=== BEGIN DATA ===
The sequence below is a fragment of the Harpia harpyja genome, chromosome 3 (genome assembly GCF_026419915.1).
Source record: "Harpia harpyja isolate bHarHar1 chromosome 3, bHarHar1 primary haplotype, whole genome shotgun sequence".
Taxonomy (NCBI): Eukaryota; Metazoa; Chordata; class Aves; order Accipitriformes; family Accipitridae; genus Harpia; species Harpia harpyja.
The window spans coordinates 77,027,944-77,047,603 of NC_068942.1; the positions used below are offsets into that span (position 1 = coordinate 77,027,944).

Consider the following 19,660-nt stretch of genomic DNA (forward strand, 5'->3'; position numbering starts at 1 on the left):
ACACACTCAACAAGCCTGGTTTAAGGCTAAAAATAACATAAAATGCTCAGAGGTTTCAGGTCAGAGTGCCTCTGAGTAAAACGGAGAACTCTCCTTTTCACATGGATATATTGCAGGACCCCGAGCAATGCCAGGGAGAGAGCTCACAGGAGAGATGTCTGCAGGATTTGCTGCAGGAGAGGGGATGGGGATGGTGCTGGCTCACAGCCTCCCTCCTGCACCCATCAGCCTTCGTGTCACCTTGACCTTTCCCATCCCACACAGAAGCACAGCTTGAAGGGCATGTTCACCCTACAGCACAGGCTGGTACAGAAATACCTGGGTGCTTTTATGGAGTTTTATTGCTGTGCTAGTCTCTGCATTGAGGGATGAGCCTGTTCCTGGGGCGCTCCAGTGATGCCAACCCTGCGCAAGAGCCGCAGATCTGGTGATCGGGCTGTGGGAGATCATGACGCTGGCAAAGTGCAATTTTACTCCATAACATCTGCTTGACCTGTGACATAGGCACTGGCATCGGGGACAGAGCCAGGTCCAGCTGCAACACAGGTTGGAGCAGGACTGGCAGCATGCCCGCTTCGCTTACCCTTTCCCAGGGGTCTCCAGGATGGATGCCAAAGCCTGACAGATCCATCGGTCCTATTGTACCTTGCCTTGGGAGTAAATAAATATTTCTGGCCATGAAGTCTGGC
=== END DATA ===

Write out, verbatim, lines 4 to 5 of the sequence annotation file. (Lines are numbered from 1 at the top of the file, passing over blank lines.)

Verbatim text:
The window spans coordinates 77,027,944-77,047,603 of NC_068942.1; the positions used below are offsets into that span (position 1 = coordinate 77,027,944).

Consider the following 19,660-nt stretch of genomic DNA (forward strand, 5'->3'; position numbering starts at 1 on the left):